Gillespie from Afro-Cuban perspective

RECORDS

January 13, 1995|By J. D. Considine | J. D. Considine,Sun Pop Music Critic

DIZ

Gonzalo Rubalcaba Trio (Blue Note 30490)

Many jazz fans think of Dizzy Gillespie primarily as a be-bop artist, a quick-thinking soloist whose ideas were sketched in the skittering filigree of hemidemisemiquavers. But there was a side to Gillespie that concerned itself with a different sort of rhythm, the churning, hypnotic crosscurrents of Afro-Cuban percussion, and that's the side Gonzalo Rubalcaba stresses in his tribute, "Diz." Although the Cuban pianist is quite capable of dizzying bursts of speed, he rarely applies them to the likes of "Con Alma," "Woody'n' You" or "Donna Lee." Instead, he offers a more oblique take on the interplay of harmony and rhythm, one that emphasizes the rhythmic potential of the space between each note. With bassist Ron Carter and drummer Julio Barreto laying a rich, polyrhythmic foundation, Rubalcaba's determinedly uncliched playing brings new life to tunes others have virtually played to death.

AMBIENT 3: THE MUSIC OF CHANGES

Various Artists (Virgin 39625)

Over the years, pop fans have come to believe that the term "ambient" means little more than "pretentious mood music." That really isn't the case, though, and few projects make that clearer than Virgin's ongoing "A Brief History of Ambient" series. Ambient, as these recordings see it, isn't about making music unobtrusive so much as it is concerned with blurring the distinctions between background and foreground, so that the listener's attention is not as forcefully focused as it is in most pop music. And as "Ambient 3: The Music of Changes" demonstrates, music doesn't have to be quiet and drony to pull that trick off. That's not to say "Ambient 3" is without its moments of tranquil beauty, like Laraaji's shimmering "Meditation No. 2." But it does even better with the murky swirl of Prince Far I's "Throw Away Your Gun (Dub)" or the random technobabble of Robert Fripp and Brian Eno's "Healthy Colours III." And with 2 1/2 hours of music spread across two CDs, there's plenty more to listen to -- or not, as the case may be.

THE VERY BEST OF ELVIS COSTELLO AND THE ATTRACTIONS

Elvis Costello and the Attractions (Rykodisc 40283)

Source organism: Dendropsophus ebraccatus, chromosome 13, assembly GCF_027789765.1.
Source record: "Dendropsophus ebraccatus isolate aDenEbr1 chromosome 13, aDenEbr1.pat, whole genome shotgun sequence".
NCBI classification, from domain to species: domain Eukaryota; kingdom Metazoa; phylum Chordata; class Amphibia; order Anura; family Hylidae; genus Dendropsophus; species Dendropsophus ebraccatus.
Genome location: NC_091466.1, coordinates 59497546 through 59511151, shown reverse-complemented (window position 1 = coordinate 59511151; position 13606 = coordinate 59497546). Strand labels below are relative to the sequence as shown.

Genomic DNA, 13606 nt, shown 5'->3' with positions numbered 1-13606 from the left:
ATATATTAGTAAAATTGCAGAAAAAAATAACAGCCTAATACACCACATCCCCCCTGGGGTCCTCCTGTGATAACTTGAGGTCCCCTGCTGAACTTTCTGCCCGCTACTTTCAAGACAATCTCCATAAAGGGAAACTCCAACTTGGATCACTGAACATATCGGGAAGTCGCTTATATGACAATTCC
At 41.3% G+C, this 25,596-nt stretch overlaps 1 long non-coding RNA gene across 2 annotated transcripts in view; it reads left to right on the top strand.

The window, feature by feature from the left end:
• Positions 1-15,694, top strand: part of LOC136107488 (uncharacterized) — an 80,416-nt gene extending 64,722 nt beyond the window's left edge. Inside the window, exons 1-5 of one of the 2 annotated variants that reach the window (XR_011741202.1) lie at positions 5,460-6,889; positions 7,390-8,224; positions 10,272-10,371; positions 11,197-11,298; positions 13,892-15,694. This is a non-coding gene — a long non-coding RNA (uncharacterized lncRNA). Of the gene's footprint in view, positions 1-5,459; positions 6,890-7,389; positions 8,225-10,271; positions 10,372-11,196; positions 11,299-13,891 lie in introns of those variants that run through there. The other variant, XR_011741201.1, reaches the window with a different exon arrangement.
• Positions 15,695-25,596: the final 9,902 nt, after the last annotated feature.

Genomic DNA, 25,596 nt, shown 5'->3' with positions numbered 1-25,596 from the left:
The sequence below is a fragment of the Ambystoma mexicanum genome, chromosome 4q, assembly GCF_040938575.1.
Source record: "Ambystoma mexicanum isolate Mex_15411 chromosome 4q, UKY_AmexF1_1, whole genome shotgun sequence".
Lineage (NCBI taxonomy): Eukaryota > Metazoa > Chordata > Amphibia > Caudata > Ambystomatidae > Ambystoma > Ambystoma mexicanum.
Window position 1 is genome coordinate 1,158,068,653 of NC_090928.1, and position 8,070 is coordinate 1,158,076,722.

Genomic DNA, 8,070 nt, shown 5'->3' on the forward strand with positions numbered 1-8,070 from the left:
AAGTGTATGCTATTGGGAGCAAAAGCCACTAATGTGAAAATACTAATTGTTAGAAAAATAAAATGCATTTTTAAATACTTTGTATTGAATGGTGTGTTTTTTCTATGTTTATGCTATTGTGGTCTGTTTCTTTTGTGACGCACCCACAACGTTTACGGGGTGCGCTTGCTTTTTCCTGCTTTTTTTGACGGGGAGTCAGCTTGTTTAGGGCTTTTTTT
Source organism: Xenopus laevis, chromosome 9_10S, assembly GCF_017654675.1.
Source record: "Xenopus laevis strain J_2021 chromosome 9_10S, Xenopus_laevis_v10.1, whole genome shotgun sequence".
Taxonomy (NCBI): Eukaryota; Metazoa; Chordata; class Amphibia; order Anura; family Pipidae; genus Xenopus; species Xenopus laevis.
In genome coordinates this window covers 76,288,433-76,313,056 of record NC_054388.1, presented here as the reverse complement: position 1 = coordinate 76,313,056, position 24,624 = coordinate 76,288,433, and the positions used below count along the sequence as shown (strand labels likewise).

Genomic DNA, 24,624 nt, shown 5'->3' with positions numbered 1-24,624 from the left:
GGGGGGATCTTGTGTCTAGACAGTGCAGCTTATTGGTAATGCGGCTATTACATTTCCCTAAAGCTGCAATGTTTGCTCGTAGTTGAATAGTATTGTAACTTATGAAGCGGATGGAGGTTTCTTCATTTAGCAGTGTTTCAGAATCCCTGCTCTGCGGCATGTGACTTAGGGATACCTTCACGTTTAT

Few things change with time as much as our view of history, so it isn't any wonder that revisionism is such a popular pursuit. Take, for example, "The Very Best of Elvis Costello and the Attractions," Costello's recent rethink of his earliest work. Although the 22-song collection has more than enough familiar favorites to reduce any old new-waver to a fit of skinny-tie nostalgia, what is here -- "Alison," "Pump It Up," "Oliver's Army," "Shipbuilding" -- isn't quite as instructive as what's missing: "Mystery Dance," "Stranger In the House" and "Green Shirt," to name just three. Add in questionable inclusions like "Good Year for the Roses," and this "Very Best of" ends up seeming more like "Costello's Current Favorites," a perspective many fans might not share.

INTERVIEW WITH THE VAMPIRE

Original Motion Picture Soundtrack (Geffen 24719)

Ostensibly, the big draw in the soundtrack album to "Interview with the Vampire" is Guns N' Roses' version of "Sympathy for the Devil," in which the reigning bad boys of rock take on the previous title-holder's most inflammatory tune. It may look good on paper, but on disc, the project doesn't quite hold up. For one thing, GNR's seven-minute treatment of the tune is almost as boring and bloated as Elliot Goldenthal's cliche-ridden score (which takes up the first 34 minutes of the disc); for another, the rock-by-rote arrangement merely underscores how little the band actually brings to the song. Worst of all, though, is Axl Rose's hapless handling of the vocal. Where Jagger managed to seem as malevolent, narcissistic and charming as most of us would imagine the devil to be, Rose is merely nasty, self-impressed and showy, seeming less like the Lord of Darkness than one of his dimmer minions. All told, this "Vampire" really bites.

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